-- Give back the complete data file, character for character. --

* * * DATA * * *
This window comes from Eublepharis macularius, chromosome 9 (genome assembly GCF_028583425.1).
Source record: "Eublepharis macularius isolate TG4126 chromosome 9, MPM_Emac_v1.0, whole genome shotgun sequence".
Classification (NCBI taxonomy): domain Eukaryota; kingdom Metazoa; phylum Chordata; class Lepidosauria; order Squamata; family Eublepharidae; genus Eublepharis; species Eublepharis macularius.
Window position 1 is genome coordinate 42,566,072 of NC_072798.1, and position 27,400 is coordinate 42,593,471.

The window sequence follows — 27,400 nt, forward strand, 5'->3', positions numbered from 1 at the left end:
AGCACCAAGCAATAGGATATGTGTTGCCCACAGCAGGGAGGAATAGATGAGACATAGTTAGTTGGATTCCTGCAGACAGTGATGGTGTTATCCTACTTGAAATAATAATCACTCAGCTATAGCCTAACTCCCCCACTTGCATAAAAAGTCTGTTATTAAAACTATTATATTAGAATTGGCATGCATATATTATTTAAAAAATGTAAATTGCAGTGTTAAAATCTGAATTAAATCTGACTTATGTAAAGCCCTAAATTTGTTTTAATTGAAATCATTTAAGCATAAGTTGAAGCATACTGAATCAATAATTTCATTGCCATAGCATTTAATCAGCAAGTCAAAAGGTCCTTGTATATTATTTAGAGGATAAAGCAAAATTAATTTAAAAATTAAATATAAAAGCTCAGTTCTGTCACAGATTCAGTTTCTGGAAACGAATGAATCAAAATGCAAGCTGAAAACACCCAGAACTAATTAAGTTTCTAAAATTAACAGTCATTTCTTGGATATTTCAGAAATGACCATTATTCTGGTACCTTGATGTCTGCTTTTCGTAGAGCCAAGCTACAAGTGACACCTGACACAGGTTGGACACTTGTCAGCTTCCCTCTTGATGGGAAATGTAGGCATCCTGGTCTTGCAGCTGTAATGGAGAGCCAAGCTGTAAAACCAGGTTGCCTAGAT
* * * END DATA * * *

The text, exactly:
This window comes from Eublepharis macularius, chromosome 9 (genome assembly GCF_028583425.1).
Source record: "Eublepharis macularius isolate TG4126 chromosome 9, MPM_Emac_v1.0, whole genome shotgun sequence".
Classification (NCBI taxonomy): domain Eukaryota; kingdom Metazoa; phylum Chordata; class Lepidosauria; order Squamata; family Eublepharidae; genus Eublepharis; species Eublepharis macularius.
Window position 1 is genome coordinate 42,566,072 of NC_072798.1, and position 27,400 is coordinate 42,593,471.

The window sequence follows — 27,400 nt, forward strand, 5'->3', positions numbered from 1 at the left end:
AGCACCAAGCAATAGGATATGTGTTGCCCACAGCAGGGAGGAATAGATGAGACATAGTTAGTTGGATTCCTGCAGACAGTGATGGTGTTATCCTACTTGAAATAATAATCACTCAGCTATAGCCTAACTCCCCCACTTGCATAAAAAGTCTGTTATTAAAACTATTATATTAGAATTGGCATGCATATATTATTTAAAAAATGTAAATTGCAGTGTTAAAATCTGAATTAAATCTGACTTATGTAAAGCCCTAAATTTGTTTTAATTGAAATCATTTAAGCATAAGTTGAAGCATACTGAATCAATAATTTCATTGCCATAGCATTTAATCAGCAAGTCAAAAGGTCCTTGTATATTATTTAGAGGATAAAGCAAAATTAATTTAAAAATTAAATATAAAAGCTCAGTTCTGTCACAGATTCAGTTTCTGGAAACGAATGAATCAAAATGCAAGCTGAAAACACCCAGAACTAATTAAGTTTCTAAAATTAACAGTCATTTCTTGGATATTTCAGAAATGACCATTATTCTGGTACCTTGATGTCTGCTTTTCGTAGAGCCAAGCTACAAGTGACACCTGACACAGGTTGGACACTTGTCAGCTTCCCTCTTGATGGGAAATGTAGGCATCCTGGTCTTGCAGCTGTAATGGAGAGCCAAGCTGTAAAACCAGGTTGCCTAGAT